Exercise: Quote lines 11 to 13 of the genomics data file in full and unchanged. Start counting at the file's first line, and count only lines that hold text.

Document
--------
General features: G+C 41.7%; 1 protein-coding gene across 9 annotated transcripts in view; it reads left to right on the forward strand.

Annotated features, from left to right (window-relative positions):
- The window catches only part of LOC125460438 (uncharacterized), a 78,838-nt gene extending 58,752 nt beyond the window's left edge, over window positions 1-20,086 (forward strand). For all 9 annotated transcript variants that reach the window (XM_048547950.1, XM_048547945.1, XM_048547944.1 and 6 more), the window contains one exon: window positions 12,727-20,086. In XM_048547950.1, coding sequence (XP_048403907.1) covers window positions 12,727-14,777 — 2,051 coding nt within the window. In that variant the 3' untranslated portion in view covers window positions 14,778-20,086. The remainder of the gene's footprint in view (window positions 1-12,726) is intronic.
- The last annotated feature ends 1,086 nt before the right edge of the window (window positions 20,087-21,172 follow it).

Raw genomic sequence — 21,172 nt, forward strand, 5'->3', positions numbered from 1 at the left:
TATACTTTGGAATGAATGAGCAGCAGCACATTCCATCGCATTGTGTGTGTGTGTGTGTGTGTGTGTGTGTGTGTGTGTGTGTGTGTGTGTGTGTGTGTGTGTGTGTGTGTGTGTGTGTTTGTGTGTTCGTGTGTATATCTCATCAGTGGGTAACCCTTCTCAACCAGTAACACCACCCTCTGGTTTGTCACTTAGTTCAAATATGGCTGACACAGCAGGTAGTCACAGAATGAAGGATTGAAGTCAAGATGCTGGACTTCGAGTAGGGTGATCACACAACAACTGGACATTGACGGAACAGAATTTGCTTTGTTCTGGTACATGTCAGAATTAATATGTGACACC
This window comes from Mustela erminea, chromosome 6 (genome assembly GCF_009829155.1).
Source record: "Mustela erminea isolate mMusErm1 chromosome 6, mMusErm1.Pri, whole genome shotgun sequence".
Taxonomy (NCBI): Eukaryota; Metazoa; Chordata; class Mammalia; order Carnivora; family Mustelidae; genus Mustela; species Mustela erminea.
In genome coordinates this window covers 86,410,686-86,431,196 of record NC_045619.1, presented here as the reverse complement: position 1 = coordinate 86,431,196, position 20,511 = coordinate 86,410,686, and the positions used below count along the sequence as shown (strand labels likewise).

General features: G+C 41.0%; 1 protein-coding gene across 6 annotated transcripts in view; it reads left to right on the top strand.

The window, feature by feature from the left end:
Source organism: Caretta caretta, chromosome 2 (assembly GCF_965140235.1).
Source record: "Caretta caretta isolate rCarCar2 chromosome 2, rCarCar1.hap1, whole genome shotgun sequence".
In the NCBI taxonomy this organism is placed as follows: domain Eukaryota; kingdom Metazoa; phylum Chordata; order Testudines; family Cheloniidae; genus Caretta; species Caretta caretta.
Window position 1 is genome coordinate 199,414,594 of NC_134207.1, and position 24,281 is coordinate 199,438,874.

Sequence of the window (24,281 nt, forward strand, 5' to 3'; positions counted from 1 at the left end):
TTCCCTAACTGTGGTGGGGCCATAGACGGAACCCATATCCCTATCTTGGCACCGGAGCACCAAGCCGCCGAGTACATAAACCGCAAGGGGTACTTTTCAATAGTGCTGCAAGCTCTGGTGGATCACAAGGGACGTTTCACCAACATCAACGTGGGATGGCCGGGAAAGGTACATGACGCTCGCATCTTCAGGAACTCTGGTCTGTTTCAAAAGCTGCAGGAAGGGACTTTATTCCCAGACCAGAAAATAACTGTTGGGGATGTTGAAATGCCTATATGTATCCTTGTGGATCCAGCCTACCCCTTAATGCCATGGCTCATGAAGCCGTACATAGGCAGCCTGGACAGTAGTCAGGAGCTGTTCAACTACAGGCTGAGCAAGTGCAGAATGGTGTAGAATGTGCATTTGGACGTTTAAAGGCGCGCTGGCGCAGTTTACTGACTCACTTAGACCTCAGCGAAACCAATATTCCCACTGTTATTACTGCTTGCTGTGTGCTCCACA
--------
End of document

General features: G+C 41.0%; 1 protein-coding gene across 6 annotated transcripts in view; it reads left to right on the top strand.

The window, feature by feature from the left end:
Source organism: Caretta caretta, chromosome 2 (assembly GCF_965140235.1).